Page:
In other words, a fully competitive labour market would increase the instability of the market, as welfare programmes and union activity maintain aggregate income for working people, who spend most of their income, so stabilising aggregate demand -- an analysis which was confirmed in during the 1980s ("the relationship between measured inequality and economic stability. . . was weak but if anything it suggests that the more egalitarian countries showed a more stable pattern of growth after 1979" [Dan Corry and Andrew Glyn, "The Macroeconomics of equality, stability and growth", in Paying for Inequality, Andrew Glyn and David Miliband (Eds.) pp. 212-213]).

C.9.3 Are "flexible" labour markets the answer to unemployment?

The usual neo-liberal argument is that labour markets must become more "flexible" to solve the problem of unemployment. This is done by weakening unions, reducing (or abolishing) the welfare state, and so on. However, we should note that the current arguments for greater "flexibility" within the labour market as the means of reducing unemployment seem somewhat phoney. The argument is that by increasing flexibility, making the labour market more "perfect", the so-called "natural" rate of unemployment will drop (this is the rate at which inflation is said to start accelerating upwards) and so unemployment can fall without triggering an accelerating inflation rate. Of course, that the real source of inflation is capitalists trying to maintain their profit levels is not mentioned (after all, profits, unlike wages, are to be maximised for the greater good). Nor is it mentioned that the history of labour market flexibility is somewhat at odds with the theory:

"it appears to be only relatively recently that the maintained greater flexibility of US labour markets has apparently led to a superior performance in terms of lower unemployment, despite the fact this flexibility is no new phenomenon. Comparing, for example, the United States with the United Kingdom, in the 1960s the United States averaged 4.8 per cent, with the United Kingdom at 1.9 per cent; in the 1970s the United States rate rose to 6.1 per cent, with the United Kingdom rising to 4.3 per cent, and it was only in the 1980s that the ranking was reversed with the United States at 7.2 per cent and the United Kingdom at 10 per cent. . . Notice that this reversal of rankings in the 1980s took place despite all the best efforts of Mrs Thatcher to create labour market flexibility. . . [I]f labour market flexibility is important in explaining the level of unemployment. . . why does the level of unemployment remain so persistently high in a country, Britain, where active measures have been taken to create flexibility?" [Keith Cowling and Roger Sugden, Beyond Capitalism, p. 9]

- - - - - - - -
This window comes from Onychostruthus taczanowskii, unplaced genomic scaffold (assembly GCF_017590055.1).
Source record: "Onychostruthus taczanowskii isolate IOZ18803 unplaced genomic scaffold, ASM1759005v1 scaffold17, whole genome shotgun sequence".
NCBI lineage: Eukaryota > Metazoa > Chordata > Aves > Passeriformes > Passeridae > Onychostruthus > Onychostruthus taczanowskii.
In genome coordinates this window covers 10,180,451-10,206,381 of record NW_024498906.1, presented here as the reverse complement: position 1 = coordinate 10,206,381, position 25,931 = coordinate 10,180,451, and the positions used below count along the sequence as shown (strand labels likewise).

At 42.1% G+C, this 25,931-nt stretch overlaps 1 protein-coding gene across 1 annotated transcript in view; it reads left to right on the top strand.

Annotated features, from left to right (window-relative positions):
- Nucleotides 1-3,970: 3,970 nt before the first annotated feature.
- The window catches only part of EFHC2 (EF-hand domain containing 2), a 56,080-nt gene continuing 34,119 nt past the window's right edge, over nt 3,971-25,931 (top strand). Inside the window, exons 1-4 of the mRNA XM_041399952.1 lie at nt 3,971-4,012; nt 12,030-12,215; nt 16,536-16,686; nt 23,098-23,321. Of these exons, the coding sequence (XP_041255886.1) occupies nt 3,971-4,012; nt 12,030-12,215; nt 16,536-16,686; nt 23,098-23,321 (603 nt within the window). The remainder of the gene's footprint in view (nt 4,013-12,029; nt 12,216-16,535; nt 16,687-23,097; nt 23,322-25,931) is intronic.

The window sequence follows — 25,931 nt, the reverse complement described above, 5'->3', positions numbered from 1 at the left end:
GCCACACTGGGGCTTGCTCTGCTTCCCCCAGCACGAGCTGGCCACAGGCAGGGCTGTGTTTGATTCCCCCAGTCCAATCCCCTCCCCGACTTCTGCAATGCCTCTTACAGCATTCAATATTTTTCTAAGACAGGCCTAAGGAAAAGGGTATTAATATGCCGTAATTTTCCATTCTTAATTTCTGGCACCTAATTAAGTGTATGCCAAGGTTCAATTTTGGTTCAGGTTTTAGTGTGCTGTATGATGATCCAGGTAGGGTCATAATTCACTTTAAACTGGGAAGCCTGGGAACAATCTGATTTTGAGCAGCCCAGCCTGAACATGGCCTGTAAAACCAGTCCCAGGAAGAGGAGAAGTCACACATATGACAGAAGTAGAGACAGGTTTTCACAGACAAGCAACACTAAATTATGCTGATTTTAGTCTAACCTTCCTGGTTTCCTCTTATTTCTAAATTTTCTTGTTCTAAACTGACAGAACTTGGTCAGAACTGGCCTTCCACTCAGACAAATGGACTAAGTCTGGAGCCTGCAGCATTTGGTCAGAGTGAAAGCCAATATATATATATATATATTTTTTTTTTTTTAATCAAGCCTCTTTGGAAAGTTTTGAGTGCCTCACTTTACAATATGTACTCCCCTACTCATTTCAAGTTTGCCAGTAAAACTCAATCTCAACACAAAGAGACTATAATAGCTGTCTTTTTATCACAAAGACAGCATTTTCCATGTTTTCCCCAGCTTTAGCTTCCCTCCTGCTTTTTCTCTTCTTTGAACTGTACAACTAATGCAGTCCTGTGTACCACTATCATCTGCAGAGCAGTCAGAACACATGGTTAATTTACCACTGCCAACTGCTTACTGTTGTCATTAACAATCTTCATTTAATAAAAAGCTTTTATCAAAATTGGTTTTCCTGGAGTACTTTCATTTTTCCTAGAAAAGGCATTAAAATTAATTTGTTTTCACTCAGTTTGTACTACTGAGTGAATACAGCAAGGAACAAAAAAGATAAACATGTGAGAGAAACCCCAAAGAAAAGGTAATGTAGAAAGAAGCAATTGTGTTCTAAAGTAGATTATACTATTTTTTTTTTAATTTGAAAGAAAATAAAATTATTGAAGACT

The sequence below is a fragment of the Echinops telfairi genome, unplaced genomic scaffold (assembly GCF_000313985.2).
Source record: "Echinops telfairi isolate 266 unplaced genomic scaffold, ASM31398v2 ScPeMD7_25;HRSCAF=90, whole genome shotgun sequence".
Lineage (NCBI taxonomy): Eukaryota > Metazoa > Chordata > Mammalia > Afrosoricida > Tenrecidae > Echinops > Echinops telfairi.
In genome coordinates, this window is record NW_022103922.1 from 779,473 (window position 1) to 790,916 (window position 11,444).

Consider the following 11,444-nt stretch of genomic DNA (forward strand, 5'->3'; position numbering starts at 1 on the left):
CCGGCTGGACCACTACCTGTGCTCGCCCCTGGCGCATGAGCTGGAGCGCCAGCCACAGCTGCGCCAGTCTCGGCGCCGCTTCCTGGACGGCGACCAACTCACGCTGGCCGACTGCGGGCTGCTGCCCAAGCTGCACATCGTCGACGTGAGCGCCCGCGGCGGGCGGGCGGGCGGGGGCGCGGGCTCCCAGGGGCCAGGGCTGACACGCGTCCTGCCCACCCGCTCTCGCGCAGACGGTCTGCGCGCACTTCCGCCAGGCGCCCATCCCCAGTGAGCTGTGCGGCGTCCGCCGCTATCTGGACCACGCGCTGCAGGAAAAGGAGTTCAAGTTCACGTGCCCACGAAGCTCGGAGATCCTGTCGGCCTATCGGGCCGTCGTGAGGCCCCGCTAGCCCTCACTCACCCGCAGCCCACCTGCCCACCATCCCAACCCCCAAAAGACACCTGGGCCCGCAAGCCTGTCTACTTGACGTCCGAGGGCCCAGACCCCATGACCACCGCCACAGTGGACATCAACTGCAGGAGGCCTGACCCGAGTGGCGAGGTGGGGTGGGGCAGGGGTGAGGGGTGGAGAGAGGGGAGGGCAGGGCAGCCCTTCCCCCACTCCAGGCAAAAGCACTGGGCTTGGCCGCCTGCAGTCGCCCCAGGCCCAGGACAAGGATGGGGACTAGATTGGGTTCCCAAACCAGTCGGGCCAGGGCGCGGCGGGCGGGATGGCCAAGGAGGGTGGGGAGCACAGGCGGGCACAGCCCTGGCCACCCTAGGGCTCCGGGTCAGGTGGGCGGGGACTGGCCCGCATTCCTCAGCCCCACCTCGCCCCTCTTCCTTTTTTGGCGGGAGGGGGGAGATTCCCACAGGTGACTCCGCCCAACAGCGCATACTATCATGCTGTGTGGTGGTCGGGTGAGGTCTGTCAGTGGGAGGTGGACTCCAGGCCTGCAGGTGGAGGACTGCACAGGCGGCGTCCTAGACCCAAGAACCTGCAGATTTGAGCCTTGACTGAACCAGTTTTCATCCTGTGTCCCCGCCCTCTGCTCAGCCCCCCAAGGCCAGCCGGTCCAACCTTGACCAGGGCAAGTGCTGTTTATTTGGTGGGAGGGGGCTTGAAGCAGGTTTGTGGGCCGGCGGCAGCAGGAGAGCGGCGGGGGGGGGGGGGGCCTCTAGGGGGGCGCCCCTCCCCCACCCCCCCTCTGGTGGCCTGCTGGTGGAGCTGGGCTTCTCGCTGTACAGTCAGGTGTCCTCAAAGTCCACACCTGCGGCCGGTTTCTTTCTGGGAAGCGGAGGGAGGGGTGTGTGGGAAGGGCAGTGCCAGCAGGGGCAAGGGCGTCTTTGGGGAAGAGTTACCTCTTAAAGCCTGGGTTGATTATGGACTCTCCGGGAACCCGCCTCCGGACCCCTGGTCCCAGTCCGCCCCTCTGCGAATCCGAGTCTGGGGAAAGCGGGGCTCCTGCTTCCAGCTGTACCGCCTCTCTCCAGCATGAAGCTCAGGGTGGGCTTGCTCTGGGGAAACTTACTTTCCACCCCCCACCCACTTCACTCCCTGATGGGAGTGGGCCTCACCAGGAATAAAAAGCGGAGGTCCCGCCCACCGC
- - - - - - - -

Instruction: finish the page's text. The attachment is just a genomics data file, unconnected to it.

If we look at the fraction of the labour force without a job in America, we find that in 1969 it was 3.4% (7.3% including the underemployed) and rose to 6.1% in 1987 (16.8% including the underemployed). Using more recent data, we find that, on average, the unemployment rate was 6.2% in 1990-97 compared to 5.0% in the period 1950-65. In other words, labour market "flexibility" has not reduced unemployment levels, in fact "flexible" labour markets have been associated with higher levels of unemployment.

Of course we are comparing different time periods. A lot has changed between the 1960s and the 1990s and so comparing these periods cannot be the whole answer. After all, the rise in flexibility and the increase in unemployment may be unrelated. However, if we look at different countries over the same time period we can see if "flexibility" actually reduces unemployment. As one British economist notes, this may not be the case:

"Open unemployment is, of course, lower in the US. But once we allow for all forms of non-employment [such as underemployment, jobless workers who are not officially registered as such and so on], there is little difference between Europe and the US: between 1988 and 1994, 11 per cent of men aged 25-55 were not in work in France, compared with 13 per cent in the UK, 14 per cent in the US and 15 per cent in Germany." [Richard Layard quoted by John Gray in False Dawn, p. 113]

In addition, all estimates of America's unemployment record must take into account America's incarceration rates. Over a million people more would be seeking work if the US penal policies resembled those of any other Western nation. [John Gray, Op. Cit., p. 113]

Taking the period 1983 to 1995, we find that around 30 per cent of the population of OECD Europe lived in countries with average unemployment rates lower than the USA and around 70 per cent in countries with lower unemployment than Canada (whose relative wages are only slightly less flexible than the USA). Furthermore, the European countries with the lowest unemployment rates were not noted for their wage flexibility (Austria 3.7%, Norway 4.1%, Portugal 6.4%, Sweden 3.9% and Switzerland 1.7%). Britain, which probably had the most flexible labour market had an average unemployment rate higher than half of Europe. And the unemployment rate of Germany is heavily influenced by areas which were formally in East Germany. Looking at the former West German regions only, unemployment between 1983 and 1995 was 6.3%, compared to 6.6% in the USA (and 9.8% in the UK).

So, perhaps, "flexibility" is not the solution to unemployment some claim it is (after all, the lack of a welfare state in the 19th century did not stop unemployment nor long depressions occurring). Indeed, a case could be made that the higher open unemployment in Europe has a lot less to do with "rigid" structures and "pampered" citizens than it does with the fiscal and monetary austerity required by European unification as expressed in the Maastricht Treaty. As this Treaty has the support of most of Europe's ruling class such an explanation is off the political agenda.